7 key takeaways from the Rishi Sunak mini-budget

The new budget proposes an intensive state intervention into supporting the job market, creating green infrastructure, ...

The new budget proposes an intensive state intervention into supporting the job market, creating green infrastructure, and further stimulation of the economy. The government want the UK public to be comfortable spending their money as soon as possible, with an injection of money amounting to 1.4% of the country’s GDP. With the second wave expected soon, there is anticipation about how these measures will influence daily behaviour.

The Chancellor commented:

“Throughout this crisis I have never been the prisoner of ideology. For me, this has never just been a question of economics, but of values.

“Our plan has a clear goal: to protect, support and create jobs. It will give businesses the confidence to retain and hire. To create jobs in every part of our country. To give young people a better start. To give people everywhere the opportunity of a fresh start.”

1. £1000 per employee back from furlough

The Government promises to pay employers £1000 per employee brought back from furlough, known as the Job Retention Bonus. The scheme will apply to employees who remain continuously employed until the end of January 2021. The furlough scheme is confirmed by Rishi Sunak to end on 31 October 2020.

Employees must earn above £520 pounds per month on average between 31 October and the end of January to be eligible for the scheme. The payments will be made from February 2021, with more details expected about how this will work at the end of the month.

2. “Eat Out to Help Out”

The VAT rate on tourism and hospitality will be cut from 20% to 5%, from 15 July until 12 January 2021. In addition, the well-publicised Eat Out to Help Out scheme will see unfold over a period of 13 days in August, during which time the Government will give people 50% off meals in participating restaurants. The Guardian has a guide of where these offers are likely to happen as suggested by the Rishi Sunak mini-budget. Restaurants have to register for Eat Out to Help Out and can claim back the money within ‘five days’ of filing the claim.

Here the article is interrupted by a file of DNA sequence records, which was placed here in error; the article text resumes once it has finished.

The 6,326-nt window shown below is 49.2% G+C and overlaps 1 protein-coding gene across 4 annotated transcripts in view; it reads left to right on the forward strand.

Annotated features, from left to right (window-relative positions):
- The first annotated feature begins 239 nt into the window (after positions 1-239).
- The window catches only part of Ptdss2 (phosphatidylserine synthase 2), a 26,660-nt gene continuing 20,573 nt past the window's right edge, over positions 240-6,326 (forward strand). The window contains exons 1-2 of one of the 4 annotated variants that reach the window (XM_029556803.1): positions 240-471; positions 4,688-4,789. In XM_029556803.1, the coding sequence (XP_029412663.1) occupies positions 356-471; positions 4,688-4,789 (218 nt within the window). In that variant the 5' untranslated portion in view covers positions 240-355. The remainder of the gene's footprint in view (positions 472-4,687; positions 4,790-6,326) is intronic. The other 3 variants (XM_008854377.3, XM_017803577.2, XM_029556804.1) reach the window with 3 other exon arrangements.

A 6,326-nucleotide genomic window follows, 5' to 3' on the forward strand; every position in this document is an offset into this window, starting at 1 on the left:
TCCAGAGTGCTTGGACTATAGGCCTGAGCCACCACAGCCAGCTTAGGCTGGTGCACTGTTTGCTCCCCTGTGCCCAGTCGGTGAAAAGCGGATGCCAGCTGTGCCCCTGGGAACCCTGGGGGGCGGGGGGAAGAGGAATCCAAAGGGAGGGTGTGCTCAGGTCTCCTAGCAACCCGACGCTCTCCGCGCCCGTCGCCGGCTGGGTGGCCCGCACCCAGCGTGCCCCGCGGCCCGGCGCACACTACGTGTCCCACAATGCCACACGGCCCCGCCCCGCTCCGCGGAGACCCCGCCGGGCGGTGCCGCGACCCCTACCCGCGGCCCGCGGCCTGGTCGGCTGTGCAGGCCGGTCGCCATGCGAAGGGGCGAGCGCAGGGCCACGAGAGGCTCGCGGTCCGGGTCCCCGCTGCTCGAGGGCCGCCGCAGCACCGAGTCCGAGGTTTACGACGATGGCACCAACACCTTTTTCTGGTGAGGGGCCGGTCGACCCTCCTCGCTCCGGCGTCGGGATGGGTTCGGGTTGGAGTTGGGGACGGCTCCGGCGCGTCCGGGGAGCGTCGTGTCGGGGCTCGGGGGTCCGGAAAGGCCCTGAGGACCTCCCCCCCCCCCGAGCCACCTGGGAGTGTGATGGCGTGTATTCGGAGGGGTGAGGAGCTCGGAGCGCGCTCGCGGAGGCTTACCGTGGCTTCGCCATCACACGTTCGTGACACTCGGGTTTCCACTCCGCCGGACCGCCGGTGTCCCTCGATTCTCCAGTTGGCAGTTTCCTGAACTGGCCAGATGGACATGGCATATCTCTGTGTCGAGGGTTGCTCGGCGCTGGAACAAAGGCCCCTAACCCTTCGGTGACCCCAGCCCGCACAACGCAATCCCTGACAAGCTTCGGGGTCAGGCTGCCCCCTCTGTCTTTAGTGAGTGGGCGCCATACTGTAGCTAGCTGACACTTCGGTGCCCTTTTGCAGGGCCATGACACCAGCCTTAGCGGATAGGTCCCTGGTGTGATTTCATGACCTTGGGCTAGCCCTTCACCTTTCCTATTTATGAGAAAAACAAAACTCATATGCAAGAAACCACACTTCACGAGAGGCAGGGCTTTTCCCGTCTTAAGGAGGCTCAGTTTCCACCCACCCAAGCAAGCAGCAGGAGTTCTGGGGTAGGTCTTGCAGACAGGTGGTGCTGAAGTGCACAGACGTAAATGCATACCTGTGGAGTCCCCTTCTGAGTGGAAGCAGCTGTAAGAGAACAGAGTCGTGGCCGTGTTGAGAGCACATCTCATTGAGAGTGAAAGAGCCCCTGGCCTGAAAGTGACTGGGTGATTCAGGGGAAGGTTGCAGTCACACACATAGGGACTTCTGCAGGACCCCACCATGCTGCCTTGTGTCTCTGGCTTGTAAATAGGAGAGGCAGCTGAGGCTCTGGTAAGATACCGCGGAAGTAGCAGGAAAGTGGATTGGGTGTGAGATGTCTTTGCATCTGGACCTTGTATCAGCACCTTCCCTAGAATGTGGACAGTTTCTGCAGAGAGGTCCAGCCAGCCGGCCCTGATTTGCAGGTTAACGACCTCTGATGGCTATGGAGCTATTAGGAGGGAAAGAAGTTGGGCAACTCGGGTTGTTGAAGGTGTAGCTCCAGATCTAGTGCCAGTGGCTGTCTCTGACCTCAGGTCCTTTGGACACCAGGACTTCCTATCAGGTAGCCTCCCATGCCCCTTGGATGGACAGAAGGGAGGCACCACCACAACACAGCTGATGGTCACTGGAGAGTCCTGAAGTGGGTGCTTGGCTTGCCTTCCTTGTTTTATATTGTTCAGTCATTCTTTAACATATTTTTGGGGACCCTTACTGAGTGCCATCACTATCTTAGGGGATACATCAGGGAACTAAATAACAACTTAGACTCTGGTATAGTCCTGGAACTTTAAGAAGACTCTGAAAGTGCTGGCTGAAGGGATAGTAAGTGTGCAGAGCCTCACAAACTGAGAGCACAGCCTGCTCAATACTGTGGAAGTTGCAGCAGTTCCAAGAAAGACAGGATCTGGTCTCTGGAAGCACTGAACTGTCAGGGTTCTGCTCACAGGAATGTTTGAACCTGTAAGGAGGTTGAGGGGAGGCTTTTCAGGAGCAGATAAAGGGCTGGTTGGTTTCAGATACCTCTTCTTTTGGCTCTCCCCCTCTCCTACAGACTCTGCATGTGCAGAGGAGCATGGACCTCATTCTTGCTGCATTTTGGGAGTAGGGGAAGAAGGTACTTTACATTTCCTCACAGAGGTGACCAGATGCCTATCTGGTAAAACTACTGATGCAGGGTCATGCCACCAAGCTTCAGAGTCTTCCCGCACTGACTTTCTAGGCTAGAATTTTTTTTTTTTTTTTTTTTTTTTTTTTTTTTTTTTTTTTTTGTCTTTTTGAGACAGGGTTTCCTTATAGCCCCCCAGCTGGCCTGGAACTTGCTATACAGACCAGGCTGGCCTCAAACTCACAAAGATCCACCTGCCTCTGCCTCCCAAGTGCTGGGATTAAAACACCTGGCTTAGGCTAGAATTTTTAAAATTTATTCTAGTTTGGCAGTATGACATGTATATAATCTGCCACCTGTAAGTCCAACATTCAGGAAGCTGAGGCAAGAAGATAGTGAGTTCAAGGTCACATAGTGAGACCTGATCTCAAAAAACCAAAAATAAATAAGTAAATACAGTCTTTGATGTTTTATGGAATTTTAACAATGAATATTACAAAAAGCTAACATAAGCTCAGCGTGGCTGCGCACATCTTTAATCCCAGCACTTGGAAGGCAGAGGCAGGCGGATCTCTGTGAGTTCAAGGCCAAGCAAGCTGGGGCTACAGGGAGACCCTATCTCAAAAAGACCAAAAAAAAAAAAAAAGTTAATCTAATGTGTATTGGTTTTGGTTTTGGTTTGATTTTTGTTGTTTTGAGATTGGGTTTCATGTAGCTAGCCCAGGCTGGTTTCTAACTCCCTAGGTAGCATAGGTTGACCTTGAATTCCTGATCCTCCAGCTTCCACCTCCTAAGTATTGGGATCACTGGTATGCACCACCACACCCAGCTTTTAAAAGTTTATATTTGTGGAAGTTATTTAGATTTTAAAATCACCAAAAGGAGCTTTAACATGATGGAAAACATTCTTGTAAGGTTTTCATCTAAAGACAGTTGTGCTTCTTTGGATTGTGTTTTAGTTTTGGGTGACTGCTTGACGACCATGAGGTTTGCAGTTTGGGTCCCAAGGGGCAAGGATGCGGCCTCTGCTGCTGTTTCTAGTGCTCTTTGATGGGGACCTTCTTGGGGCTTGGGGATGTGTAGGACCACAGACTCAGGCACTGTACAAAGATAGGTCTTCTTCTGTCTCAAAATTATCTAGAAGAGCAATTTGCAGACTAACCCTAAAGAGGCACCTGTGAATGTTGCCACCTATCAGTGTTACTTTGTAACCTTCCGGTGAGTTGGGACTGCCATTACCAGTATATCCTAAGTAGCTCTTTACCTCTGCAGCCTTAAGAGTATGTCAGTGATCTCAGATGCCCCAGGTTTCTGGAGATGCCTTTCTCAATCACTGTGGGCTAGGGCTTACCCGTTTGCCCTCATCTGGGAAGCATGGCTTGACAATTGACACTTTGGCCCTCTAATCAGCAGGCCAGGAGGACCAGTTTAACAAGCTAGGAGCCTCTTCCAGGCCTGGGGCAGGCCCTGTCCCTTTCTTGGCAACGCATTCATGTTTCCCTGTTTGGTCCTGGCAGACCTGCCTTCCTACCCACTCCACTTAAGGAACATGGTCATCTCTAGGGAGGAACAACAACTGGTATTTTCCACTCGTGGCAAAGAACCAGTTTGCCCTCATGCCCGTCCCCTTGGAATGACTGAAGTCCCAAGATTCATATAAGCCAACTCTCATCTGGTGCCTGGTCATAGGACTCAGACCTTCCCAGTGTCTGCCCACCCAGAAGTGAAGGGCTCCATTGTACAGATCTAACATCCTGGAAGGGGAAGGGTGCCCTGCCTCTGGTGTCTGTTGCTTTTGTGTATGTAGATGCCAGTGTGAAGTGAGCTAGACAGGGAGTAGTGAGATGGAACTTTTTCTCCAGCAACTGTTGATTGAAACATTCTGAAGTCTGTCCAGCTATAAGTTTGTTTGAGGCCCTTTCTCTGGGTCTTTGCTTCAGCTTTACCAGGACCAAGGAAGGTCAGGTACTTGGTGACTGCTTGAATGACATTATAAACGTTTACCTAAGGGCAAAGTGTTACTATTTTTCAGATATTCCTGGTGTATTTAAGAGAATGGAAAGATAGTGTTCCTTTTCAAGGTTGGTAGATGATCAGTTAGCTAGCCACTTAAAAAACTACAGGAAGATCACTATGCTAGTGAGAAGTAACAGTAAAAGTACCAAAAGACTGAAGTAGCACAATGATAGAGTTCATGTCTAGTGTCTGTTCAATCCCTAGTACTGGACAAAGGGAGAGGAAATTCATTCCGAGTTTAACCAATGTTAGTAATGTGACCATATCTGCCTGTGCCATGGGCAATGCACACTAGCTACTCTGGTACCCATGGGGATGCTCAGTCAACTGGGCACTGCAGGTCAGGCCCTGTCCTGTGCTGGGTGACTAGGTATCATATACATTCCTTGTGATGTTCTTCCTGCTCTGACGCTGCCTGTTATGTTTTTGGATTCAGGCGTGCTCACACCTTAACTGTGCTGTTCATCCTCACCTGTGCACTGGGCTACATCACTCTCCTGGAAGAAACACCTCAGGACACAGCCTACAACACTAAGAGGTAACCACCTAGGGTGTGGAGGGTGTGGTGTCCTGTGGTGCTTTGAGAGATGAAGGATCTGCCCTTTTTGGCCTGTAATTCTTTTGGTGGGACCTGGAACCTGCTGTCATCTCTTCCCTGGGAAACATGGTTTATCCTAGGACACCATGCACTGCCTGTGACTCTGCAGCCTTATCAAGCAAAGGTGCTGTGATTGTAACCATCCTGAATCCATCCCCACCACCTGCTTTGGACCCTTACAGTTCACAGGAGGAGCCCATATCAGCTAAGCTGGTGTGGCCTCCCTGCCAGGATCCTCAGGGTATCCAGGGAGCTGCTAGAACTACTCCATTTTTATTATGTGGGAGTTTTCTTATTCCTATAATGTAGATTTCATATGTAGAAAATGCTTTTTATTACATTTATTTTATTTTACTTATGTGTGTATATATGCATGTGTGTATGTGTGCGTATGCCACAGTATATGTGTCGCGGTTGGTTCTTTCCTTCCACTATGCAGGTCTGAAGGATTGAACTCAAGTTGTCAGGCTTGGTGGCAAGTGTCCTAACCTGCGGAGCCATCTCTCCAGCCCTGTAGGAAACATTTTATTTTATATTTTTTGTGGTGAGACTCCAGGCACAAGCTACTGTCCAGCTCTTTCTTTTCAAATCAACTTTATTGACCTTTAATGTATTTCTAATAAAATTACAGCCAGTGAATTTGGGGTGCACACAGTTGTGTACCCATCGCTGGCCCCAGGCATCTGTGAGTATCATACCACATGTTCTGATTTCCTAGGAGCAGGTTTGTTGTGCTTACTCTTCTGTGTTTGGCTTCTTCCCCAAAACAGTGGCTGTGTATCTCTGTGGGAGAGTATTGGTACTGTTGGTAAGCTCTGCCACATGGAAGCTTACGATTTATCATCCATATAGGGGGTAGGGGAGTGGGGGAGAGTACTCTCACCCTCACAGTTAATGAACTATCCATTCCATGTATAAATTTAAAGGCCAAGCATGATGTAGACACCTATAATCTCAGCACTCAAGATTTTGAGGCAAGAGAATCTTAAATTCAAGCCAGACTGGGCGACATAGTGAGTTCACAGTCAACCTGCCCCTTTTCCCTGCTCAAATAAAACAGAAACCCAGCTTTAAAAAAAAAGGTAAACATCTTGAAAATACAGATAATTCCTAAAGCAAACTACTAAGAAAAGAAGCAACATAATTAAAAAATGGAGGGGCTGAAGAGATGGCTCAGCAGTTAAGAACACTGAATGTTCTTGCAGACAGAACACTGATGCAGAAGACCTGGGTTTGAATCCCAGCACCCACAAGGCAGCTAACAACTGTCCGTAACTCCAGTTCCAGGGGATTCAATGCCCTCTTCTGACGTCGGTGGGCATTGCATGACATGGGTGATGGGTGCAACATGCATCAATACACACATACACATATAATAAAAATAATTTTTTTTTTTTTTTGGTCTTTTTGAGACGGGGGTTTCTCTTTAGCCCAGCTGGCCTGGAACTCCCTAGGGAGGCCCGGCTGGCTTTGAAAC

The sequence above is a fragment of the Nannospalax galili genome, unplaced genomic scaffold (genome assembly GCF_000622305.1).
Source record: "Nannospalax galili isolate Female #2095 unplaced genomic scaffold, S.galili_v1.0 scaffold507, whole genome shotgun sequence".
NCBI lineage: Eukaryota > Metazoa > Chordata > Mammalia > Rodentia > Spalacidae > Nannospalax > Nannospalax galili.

3. £1 billion to support jobseekers

There is a £1 billion investment into the Department for Work and Pensions to help jobseekers, including increasing the number of coaches in job centres to 27,000. There will be an extra £32 million investment into the National Careers Service. The green investment promises to create jobs through new infrastructure, decarbonization and maintenance projects.

4. Stamp duty up to £500,000

Stamp duty has been scrapped on property sales up to £500,000 until 31 March 2021. In England and Northern Ireland nearly 9 out of 10 people getting on or moving up the property ladder will pay no Stamp Duty.

5. £3billion for Green investment

There will be £3 billion toward a green investment package, including £2 billion in grants for landlords and homeowners to improve energy efficiency of homes, up to £5,000 per household. The rest will go towards work improving the energy efficiency of public buildings. This includes a £2 billion Green Homes Grant, which will come into effect during 2020 to give homeowners vouchers for green improvements like insulation and inject the trade industry with viable work.

6. £2 billion for young adult job creation

There is a proposed £2 billion to be put into a “kickstart” scheme, which will target 16-24 year olds. The scheme will create jobs for young adults, with the government promising subsidised wages for six-month work placements.